Farmers and ranchers consistently raised concerns over the proposed federal rules that broadly expand the definition of “critical habitats” for endangered and threatened species. The new rules effectively declare that any area currently unoccupied by an endangered species but may potentially host an endangered species could be classified as a critical habitat subject to stringent regulations – essentially allowing the federal government to prevent activities it deems could adversely affect habitat features that do not even exist.

Such an overreach would not only hurt our farmers and ranchers, but anyone who owned land could be subjected to the stranglehold of the federal government. Leading the charge against this action by the U.S. Fish and Wildlife, I formed a coalition of 18 states, and we filed a lawsuit challenging this dramatic federal expansion over land rights. Like the dozens of Arkansans that voiced concerns to me about these rules, I want our endangered species protected, but this proposal would mire wide swaths of land in bureaucratic red tape under a false notion.

Listening is only half of the equation – I need to hear from you. Your ideas are not only important to me, but they are important to your family, friends and neighbors across the entire state. It takes all of us working together, and I am committed to working with you and for you.

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Suit Filed Against Capital Credit Solutions

Rutledge Files Suit Against Capital Credit Solutions

Wed, Dec 21, 2016

LITTLE ROCK – Arkansas Attorney General Leslie Rutledge filed a consumer-protection lawsuit today against Florida-based Capital Credit Solutions Inc. and Willie J. McKenzie for multiple false and misleading representations made to Arkansans in order to urge them to purchase credit repair services.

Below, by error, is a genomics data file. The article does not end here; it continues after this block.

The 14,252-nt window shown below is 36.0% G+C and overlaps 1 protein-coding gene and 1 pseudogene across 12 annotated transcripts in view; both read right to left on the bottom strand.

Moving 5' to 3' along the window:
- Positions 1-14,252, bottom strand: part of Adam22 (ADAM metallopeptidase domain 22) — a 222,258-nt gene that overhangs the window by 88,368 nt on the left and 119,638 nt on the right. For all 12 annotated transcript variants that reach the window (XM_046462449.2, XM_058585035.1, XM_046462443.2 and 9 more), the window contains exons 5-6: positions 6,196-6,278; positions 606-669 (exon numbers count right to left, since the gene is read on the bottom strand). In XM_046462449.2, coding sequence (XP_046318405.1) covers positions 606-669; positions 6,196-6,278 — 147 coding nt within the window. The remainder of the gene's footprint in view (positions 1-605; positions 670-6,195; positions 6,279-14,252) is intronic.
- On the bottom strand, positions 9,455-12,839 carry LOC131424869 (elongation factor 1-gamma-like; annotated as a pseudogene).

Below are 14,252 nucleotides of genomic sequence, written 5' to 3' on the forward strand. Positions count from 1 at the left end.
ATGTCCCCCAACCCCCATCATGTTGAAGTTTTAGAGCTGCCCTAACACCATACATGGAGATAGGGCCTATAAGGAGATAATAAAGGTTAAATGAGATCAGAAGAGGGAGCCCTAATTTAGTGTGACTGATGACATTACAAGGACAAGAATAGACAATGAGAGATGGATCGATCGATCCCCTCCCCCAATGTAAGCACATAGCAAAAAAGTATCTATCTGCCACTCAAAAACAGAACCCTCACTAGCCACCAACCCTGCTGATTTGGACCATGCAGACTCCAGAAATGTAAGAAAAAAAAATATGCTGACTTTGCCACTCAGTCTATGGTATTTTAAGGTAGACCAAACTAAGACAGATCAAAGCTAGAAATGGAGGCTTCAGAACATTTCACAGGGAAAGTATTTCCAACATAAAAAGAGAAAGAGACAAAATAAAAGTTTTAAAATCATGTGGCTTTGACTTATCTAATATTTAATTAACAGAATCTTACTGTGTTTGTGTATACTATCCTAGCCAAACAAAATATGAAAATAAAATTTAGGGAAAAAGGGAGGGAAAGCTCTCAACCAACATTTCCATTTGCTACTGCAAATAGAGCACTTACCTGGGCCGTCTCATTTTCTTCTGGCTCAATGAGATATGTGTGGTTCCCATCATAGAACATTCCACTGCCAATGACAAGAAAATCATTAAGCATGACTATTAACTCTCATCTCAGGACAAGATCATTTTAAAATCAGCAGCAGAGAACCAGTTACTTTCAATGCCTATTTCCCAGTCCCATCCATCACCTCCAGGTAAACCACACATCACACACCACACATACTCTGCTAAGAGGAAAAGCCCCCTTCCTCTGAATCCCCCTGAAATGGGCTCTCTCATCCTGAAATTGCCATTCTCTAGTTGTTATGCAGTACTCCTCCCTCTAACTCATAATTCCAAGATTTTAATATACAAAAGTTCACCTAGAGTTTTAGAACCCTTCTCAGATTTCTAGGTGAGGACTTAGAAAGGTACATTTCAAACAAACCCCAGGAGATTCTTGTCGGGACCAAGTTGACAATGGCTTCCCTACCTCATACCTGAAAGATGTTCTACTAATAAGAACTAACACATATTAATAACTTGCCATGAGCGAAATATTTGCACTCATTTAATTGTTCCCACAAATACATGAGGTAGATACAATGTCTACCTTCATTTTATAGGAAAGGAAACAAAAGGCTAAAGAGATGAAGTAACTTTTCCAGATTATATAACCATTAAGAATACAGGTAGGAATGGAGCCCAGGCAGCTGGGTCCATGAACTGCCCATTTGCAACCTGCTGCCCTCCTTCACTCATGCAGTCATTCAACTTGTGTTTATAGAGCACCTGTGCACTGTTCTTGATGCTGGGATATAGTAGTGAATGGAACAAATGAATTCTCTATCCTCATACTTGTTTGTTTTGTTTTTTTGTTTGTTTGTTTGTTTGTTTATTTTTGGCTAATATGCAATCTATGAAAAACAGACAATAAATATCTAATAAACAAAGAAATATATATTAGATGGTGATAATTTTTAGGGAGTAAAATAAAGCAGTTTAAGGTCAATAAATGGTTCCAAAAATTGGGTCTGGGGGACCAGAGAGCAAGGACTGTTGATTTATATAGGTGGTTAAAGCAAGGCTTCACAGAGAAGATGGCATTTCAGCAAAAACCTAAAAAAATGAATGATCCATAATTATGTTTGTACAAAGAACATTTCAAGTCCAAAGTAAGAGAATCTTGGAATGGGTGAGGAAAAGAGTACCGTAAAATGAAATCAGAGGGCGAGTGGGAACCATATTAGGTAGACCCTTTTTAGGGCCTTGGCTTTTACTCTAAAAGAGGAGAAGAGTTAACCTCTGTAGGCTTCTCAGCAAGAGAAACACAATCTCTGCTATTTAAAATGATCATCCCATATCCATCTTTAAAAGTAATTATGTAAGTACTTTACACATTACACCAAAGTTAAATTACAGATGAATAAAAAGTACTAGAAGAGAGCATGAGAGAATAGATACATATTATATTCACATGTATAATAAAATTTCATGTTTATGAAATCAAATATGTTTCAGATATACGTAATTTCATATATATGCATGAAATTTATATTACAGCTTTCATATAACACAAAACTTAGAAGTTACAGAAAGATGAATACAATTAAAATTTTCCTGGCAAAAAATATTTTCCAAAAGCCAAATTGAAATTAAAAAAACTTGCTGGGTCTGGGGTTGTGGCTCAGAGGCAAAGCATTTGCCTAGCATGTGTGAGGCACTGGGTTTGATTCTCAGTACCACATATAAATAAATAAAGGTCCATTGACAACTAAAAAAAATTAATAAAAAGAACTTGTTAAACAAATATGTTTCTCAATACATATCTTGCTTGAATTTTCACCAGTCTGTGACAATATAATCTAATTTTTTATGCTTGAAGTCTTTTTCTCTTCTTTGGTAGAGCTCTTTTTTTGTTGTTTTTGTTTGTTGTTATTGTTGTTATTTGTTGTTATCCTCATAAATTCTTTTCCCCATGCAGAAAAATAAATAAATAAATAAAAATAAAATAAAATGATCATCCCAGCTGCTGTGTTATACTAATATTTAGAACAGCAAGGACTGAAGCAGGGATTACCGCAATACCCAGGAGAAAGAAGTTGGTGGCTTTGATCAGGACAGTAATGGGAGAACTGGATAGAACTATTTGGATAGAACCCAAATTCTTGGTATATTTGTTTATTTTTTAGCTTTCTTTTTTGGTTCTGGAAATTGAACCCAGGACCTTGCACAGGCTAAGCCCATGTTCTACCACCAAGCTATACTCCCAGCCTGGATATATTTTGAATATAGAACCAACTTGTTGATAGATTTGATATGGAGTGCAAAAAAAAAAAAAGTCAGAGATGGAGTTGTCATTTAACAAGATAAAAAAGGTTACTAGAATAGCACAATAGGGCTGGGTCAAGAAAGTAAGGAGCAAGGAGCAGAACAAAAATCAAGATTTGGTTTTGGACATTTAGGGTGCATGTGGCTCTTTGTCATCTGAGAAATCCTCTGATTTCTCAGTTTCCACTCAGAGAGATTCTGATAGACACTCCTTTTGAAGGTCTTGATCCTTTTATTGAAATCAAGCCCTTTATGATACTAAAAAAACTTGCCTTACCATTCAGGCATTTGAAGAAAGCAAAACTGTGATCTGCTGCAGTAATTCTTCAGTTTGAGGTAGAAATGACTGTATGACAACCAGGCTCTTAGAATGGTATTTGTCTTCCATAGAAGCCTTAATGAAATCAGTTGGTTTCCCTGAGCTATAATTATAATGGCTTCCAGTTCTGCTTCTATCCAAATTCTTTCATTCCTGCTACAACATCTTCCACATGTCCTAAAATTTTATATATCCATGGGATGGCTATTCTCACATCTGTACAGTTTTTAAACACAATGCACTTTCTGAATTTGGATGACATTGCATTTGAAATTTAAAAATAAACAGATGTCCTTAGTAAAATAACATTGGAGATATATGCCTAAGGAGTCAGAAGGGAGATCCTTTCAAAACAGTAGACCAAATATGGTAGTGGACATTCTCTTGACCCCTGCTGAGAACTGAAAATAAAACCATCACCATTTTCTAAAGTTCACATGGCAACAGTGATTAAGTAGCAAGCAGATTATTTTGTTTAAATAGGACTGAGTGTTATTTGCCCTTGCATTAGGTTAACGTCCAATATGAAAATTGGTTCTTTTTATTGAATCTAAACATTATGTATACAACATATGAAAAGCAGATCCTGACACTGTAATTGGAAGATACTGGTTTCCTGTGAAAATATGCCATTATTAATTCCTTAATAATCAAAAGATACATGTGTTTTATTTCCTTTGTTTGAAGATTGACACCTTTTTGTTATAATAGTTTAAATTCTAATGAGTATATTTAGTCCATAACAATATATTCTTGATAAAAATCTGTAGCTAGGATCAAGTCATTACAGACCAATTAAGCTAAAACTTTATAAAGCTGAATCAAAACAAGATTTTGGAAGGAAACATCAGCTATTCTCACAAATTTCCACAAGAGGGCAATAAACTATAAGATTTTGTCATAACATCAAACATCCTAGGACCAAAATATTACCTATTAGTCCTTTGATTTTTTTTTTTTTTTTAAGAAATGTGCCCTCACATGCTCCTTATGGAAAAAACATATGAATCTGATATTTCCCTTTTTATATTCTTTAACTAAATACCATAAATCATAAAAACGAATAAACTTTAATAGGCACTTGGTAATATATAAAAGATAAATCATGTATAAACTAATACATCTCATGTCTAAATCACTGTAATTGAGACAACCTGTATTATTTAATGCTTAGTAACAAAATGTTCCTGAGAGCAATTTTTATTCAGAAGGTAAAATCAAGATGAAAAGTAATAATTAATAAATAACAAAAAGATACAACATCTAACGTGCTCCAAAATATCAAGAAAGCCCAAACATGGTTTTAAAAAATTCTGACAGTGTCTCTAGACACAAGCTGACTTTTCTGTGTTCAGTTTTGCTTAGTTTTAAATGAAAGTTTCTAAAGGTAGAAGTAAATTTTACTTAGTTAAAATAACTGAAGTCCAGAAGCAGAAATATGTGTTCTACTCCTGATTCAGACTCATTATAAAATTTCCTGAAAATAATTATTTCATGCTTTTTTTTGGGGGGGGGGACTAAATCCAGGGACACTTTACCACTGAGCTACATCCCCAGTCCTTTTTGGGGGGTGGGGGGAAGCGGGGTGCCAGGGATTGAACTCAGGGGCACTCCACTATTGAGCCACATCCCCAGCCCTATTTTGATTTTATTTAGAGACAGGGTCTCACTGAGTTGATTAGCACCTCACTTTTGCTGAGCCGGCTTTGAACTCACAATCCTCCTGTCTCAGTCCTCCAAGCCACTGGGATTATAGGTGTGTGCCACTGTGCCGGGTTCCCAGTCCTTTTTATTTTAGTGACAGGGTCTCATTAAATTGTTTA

Capital Credit Solutions is in violation of the Federal Credit Repair Organizations Act, Arkansas Deceptive Trade Practices Act and the Arkansas Credit Services Organizations Act.

“When Arkansans are seeking to improve their credit, they are seeking real solutions, not bogus and disingenuous tactics,” said Attorney General Rutledge. “The only real path to improve bad credit is time and diligent attention to eliminating credit balances. Arkansans should not be subjected to the illegal business practices of the defendants.”

The primary business practice of Capital Credit Solutions is the furnishing of credit repair services to improve the credit history, credit score and credit ratings of consumers. However, in offering these services, the defendants misrepresent that they can improve consumers’ credit ratings by disputing or eliminating negative, but accurate, items that are impacting the credit history. This falsehood leaves Arkansans with the impression that the best way to fix their credit is to hire Capital Credit Solutions and that the longer they stay in the program the better the results will be. Defendants cannot legally remove accurate, but negative, items from a credit report.